Women soldiers guard Windsor for first time today

Women soldiers guard Windsor

April 02, 2007

History maid-en ... female soldiers at Windsor Castle, the largest occupied castle in the world.

FEMALE soldiers took over guarding Windsor Castle today for the first time in its history.

The King’s Troop Royal Horse Artillery will perform the duty for the rest of this month at the Queen’s Berkshire residence, which has been a royal home and fortress for more than 900 years.

A team of 20 soldiers, including five women, have been trained for the task.

Today, they marched into the castle led by a brass band watched by crowds of onlookers.

Both the women and men all wore ceremonial uniforms of plumed hats and short gold braided tunics, and carried ceremonial swords.

They are tasked with providing a 24-hour guard, with soldiers standing on duty for two hours at a stretch.

And each day - except Sundays - they will perform the changing of the guard, known as guard mounting.

The new guard marches up Windsor High Street from Victoria Barracks to the Castle and replaces the old guard.

In January, the King’s Troop became the first unit in the 350-year history of the Household Division to have a woman as commanding officer.

Major Erica Bridge, who commanded a Royal Salute in Hyde Park for the Golden Jubilee, took charge of 168 officers and soldiers as well as 120 horses at their barracks in St John’s Wood, north London.

But she is too senior to perform sentry duty.

It is the first time the King’s Troop itself has been asked to perform guard duty at Windsor, the largest occupied castle in the world.

A spokesman for the regiment said: “We’re confident that women have not guarded the castle before.

“Ninety-nine per cent of guards are done by foot guards battalions which are completely male organised.”

The King’s Troop was formed over 60 years ago and is usually known for firing gun salutes on State occasions.

The spokesman added that around 40 per cent of its soldiers are women.

Hopefully, they won't break and run at the first sign of trouble. Women have yet to prove themselves in positions of military trust and service. This is at least a decent move in the right direction.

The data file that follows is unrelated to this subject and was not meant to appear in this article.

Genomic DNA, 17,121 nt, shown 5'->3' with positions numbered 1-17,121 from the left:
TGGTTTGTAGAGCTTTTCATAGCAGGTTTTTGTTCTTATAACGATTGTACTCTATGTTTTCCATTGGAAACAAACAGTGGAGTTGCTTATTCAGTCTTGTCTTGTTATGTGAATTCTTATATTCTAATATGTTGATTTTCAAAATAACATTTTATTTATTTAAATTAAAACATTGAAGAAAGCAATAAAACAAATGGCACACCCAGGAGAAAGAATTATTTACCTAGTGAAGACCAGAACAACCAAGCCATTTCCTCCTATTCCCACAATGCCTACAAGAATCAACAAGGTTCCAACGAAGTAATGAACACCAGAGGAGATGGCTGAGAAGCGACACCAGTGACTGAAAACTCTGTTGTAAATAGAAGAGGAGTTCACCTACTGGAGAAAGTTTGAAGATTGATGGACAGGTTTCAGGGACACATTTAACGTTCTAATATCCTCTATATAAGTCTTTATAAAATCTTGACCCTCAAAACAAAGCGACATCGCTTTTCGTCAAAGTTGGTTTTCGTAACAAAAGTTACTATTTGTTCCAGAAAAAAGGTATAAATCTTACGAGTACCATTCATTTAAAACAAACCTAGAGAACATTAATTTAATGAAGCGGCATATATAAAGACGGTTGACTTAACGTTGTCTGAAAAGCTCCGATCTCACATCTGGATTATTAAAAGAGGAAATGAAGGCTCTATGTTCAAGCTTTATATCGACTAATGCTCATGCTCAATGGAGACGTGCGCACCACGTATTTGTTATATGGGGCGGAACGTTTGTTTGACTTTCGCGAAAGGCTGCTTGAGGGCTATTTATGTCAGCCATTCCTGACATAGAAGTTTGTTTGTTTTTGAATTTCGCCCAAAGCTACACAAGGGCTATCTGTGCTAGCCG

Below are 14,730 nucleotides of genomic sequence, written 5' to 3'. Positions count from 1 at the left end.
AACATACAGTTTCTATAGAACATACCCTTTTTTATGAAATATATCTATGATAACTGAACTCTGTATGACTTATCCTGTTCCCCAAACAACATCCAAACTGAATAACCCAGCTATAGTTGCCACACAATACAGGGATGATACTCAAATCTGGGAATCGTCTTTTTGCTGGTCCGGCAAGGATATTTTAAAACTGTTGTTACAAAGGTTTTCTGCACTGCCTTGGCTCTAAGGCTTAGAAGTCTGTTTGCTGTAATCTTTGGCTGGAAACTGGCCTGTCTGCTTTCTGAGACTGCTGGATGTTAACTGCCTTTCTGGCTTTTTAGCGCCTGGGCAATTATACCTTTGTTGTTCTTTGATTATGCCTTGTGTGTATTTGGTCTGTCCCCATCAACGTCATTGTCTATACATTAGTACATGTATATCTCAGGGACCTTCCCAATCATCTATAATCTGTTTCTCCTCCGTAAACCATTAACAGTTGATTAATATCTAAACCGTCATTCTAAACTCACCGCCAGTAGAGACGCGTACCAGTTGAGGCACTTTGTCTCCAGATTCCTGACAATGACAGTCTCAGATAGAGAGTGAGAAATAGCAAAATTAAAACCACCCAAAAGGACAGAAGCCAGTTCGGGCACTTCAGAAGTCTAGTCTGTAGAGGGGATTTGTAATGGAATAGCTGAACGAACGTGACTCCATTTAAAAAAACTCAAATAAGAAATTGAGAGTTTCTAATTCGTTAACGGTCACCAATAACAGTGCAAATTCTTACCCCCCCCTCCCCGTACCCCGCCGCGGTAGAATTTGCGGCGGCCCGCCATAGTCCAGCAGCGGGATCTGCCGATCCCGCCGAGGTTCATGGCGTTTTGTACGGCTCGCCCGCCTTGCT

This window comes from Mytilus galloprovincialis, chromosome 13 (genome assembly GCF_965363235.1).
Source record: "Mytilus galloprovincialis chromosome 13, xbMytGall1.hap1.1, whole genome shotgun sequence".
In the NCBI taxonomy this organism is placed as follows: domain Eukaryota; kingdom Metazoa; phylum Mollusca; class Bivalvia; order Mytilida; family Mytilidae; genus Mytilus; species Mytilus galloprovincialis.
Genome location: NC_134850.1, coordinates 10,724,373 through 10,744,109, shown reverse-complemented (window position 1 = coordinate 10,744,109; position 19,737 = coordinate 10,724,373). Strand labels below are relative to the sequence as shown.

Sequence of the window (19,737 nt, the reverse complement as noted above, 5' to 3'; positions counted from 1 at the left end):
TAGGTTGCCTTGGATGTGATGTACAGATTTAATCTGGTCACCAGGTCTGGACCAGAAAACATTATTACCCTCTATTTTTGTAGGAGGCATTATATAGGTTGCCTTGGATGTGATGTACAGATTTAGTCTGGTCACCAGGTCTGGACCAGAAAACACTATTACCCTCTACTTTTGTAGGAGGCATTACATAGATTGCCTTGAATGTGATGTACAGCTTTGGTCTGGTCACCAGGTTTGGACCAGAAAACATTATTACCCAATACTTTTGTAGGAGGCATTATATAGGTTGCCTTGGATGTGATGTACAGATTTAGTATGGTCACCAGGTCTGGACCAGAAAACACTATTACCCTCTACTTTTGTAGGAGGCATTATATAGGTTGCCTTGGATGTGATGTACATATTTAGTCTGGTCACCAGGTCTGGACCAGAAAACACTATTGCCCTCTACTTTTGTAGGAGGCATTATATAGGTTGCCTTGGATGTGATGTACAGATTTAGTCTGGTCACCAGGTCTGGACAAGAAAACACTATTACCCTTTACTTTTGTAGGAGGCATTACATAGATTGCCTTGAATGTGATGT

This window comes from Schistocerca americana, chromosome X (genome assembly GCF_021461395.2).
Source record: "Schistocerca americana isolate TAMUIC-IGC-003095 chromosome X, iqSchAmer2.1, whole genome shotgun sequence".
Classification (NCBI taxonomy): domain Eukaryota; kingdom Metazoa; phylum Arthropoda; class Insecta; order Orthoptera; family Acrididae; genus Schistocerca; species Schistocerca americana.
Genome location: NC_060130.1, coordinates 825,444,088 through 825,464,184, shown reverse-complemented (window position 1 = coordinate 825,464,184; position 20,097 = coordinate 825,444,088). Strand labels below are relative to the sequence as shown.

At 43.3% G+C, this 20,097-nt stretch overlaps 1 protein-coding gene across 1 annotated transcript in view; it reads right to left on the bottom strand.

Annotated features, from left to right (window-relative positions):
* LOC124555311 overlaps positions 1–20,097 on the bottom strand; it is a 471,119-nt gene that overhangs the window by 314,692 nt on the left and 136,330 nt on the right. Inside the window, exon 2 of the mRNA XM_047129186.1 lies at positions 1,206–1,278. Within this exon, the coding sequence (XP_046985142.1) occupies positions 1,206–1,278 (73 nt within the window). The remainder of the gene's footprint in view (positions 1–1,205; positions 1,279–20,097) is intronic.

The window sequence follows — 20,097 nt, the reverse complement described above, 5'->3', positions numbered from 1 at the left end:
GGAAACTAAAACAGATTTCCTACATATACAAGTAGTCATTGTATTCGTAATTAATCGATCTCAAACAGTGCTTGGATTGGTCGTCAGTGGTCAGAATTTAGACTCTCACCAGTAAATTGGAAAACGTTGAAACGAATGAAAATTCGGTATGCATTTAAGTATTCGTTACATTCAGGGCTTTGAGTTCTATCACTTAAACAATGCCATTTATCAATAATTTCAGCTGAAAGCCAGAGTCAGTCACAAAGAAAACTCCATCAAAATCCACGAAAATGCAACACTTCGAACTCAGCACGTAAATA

What ,are you kidding lol
1991 HMCS Nipigon is the first Canadian warship crewed by men and women to participate in exercises with NATO's Standing Naval Force Atlantic.
Lt Anne Reiffenstein (née Proctor), Lt Holly Brown and Captain Linda Shrum graduate from artillery training as the first female officers in combat arms.
Cpl Marlene Shillingford is the first woman selected to join the Air Force's aerobatic demonstration flying team, the Snowbirds. She serves as a technician during the 1993-94 show season.
1993 Lieutenant (Navy) Leanne Crowe is the first woman to qualify as a clearance diving officer, and to serve as Commanding Officer of the Experimental Diving Unit.
1994 Major-General Wendy Clay is the first woman promoted to that rank.
1995 Chief Warrant Officer Linda Smith is the first woman to be named Wing CWO in the CF, at 17 Wing Winnipeg.
1997 Col Marcia Quinn assumes command of 41 Canadian Brigade Group.
Col Patricia Samson is appointed CF Provost Marshall; she is later promoted Brigadier-General.
1998 Lieutenant-Colonel Karen McCrimmon is appointed Commander of 429 Transport Squadron in Trenton, Ont.
Chief Petty Officer, 2nd Class Holly Kisbee is the first woman Combat Chief of a major Canadian warship (HMCS Iroquois).

2000 The Chief of the Maritime Staff announces that women may serve in submarines.
Maj Micky Colton is the first female pilot to complete 10 000 flying hours in a CC-130 Hercules.
Lt Ruth-Ann Shamuhn of 5 Combat Engineer Regiment is the first female combat diver.
2001 Capt Maryse Carmichael is the first female Snowbird pilot.
2002 CWO Camille Tkacz is the first woman appointed to a Command Chief position as Assistant Deputy Minister (Human Resources – Military) CWO.
2003 Maj Anne Reiffenstein is the first woman to command a combat arms sub-unit. She is currently a Battery Commander at 1st Regiment Royal Canadian Horse Artillery at CFB Shilo.
Lieutenant-Commander Marta Mulkins is the first woman to serve as captain of a Canadian warship (HMCS Summerside).
Maj Jennie Carignan of 5 Combat Engineer Regiment (5 CER) is the first female Deputy Commanding Officer of a combat arms unit.
Leading Seaman Hayley John and LS Marketa Semik are the first female clearance divers
Master Seaman Colleen Beattie is the first woman to qualify as a submariner, followed shortly by MS Carey Ann Stewart.
The first all-female CF team to complete the four-day Nijmegen March in The Netherlands carrying the same weight as male teams comprises team leader Lt Debbie Scott, second-in-command Capt Lucie Mauger, Lt Jody Weathered, Cpl Elizabeth Mutch, Warrant Officer Nathalie Mercer, WO Jackie Revell, Master Corporal Denise Robert, Cpl Danette Frasz, LCol Teresa McNutt, Lt Donna Rogers, Cpl Melissa Cedilot and Cpl Anne MacDonald.
2004 Chief Petty Officer, 1st Class Jan Davis, appointed Coxswain of HMCS Regina, is the first female Coxswain of a major Canadian warship.

Canada's theme for International Women's Week 2005—March 6 through 12—is "You Are Here: Women, Canada and the World". Visit Status of Women Canada (external - login to view) to learn about International Women's Week events.
Visit the Dominion Institute's Memory Project (external - login to view) for Canadian women's war stories.
*This is not intended to be a definitive list of all the achievements or accomplishments of women throughout Canadian military history.

And Readers Digest just wrote a whole story on women in combat as we speak in Afganistan
Temperance, as long as they're serving in the front lines, taking equal duty. The US doesn't allow women in the military to serve except as support on combat missions. That barrier must be overturned.
Oh U.S

we do in Canada
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